Watch and see for yourself…
One of the most important things we can teach socially active kids is not to allow people they don’t know ‘IRL’ (in real life) to connect with them online.
Of course, they’ll be all like, “Why?” When they ask you this, please share with them the following example:
This is Hugo Rabson. via the New York Post
A California dad discovered a 42-year-old man was sexting his teen daughter — so he set him up and made a citizen’s arrest to get the creep behind bars, reports said.
Earlier this year, Todd Thomas realized something was seriously wrong when he found his 14-year-old daughter asleep with a cellphone, which he’s never permitted her to own, ABC 30 reported.
It turns out Hugo Rabson, the alleged pedophile, gave her the phone in a hollowed-out book after they met on the social media website Whisper, the outlet reported. He used the phone to send her dirty text messages.
“I was shocked at what I found,” Thomas told ABC 30.
“The messages this man had sent to my daughter are worse than anything I’d say to a one-night stand.”
Thomas alleged the man was “clearly grooming” her, telling her to call him “Daddy Sugar” and sending messages asking for child pornography.
“Daddy needs to see his little girl… naked,” one of the texts said, according to an arrest warrant obtained by the news outlet.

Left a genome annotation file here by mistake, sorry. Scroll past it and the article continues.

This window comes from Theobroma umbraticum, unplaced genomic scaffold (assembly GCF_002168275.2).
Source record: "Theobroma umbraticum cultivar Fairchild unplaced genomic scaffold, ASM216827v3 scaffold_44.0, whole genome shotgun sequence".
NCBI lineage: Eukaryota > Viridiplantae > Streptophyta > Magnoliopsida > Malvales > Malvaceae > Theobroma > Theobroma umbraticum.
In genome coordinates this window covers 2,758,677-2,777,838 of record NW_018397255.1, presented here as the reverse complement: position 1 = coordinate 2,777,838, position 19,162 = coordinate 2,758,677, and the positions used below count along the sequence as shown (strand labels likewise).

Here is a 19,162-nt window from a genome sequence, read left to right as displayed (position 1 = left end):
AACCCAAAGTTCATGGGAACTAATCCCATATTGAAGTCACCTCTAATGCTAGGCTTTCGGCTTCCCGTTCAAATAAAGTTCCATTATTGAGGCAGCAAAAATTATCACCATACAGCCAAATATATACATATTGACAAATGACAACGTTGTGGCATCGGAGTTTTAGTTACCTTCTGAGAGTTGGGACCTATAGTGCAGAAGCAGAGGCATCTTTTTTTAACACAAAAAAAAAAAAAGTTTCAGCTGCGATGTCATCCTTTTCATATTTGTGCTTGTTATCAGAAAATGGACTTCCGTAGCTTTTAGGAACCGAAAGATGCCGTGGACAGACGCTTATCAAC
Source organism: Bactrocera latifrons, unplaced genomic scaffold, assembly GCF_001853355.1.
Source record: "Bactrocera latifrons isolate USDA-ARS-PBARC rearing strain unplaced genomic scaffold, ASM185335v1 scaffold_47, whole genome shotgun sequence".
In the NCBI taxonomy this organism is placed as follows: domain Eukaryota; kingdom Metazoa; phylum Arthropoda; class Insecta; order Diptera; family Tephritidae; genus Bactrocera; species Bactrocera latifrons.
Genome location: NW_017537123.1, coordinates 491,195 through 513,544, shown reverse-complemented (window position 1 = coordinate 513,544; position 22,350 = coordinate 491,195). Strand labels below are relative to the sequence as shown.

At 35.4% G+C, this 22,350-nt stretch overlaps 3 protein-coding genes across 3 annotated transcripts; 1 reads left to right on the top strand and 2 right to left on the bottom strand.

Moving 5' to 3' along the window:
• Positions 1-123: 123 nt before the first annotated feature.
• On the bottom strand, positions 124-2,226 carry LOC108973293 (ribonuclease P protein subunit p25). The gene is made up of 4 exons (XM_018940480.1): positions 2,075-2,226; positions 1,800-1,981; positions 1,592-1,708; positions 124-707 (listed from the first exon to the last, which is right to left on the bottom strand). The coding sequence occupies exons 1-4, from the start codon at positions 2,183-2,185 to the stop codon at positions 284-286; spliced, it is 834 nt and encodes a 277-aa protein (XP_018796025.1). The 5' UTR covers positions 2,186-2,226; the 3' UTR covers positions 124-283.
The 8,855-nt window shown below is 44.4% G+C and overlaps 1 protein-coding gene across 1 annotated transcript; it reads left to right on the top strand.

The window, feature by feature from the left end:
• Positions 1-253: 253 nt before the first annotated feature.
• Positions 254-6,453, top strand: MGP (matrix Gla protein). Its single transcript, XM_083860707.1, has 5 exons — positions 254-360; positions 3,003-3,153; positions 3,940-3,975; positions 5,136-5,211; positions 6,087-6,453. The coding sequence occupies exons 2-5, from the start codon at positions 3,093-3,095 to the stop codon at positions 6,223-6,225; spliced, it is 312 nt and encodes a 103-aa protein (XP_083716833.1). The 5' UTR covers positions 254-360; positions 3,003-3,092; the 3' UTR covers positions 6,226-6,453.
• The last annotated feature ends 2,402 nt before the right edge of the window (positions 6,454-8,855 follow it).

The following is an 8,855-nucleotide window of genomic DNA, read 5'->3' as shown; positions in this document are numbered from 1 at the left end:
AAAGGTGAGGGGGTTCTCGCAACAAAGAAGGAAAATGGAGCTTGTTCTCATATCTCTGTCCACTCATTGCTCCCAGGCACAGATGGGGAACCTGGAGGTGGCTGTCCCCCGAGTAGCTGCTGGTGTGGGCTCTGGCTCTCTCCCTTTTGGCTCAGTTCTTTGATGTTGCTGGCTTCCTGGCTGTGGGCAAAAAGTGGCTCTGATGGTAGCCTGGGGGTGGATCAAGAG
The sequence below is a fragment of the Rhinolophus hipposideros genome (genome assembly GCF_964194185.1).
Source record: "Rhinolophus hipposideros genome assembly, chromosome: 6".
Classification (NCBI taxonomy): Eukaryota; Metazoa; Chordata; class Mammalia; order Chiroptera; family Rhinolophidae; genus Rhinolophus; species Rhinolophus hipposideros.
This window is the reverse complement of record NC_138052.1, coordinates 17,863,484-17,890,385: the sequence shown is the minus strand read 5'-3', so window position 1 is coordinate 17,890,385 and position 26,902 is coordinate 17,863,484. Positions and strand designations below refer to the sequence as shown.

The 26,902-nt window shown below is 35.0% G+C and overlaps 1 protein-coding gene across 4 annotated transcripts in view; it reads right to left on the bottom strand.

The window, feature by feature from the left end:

He said he wanted photos of her and he promised to bring her to the movies when she wanted.
Like just about any other dad, Thomas’ first instinct was to beat the guy with a baseball bat.
“I wanted him gone, off the face of the Earth,” he said.
“I couldn’t believe he’d done this to my baby.”
But he realized violence wouldn’t get him anywhere, so he decided to set him up.
Thomas, pretending to be his daughter, sent a text to the man and asked to meet at the same location they’d met when Rabson gave Thomas’ daughter the cellphone, according to the report.
When Thomas arrived, he saw Rabson sitting alone at a picnic table, facing a dirt road.
He called the cops, who charged Rabson with a felony for arranging a meeting with a minor for lewd or lascivious behavior.
He’s free on a $30,000 bond and did not respond to requests for comment from the news outlet.
It is also important for parents to know which apps their kids are using and set boundaries for which apps you will allow them to use. In this case Whisper, an anonymous sharing app rated ages 18+ in the app store, is one to stay far, far away from.
Parents concerned about kids not being honest about the apps they are using, might consider Bark, which “…covers 24 social networks, apps, and text messaging platforms – 4x more than any other child monitoring app. You’ll get automatic alerts to signs of cyberbullying, depression, online predators, adult content, and more.”
I recommend parents make a pact, contract, or whatever type of agreement they feel necessary with kids before handing them a smartphone.
As always, I stress, be aware, not afraid- and never say, “My kid would never…” because any kid might.
Thanks for stopping by,
❝The biggest challenge parents face in today’s digital world is the fact that all of this amazing technology takes us out of the equation.❞ – Jen “J.J.” Cannon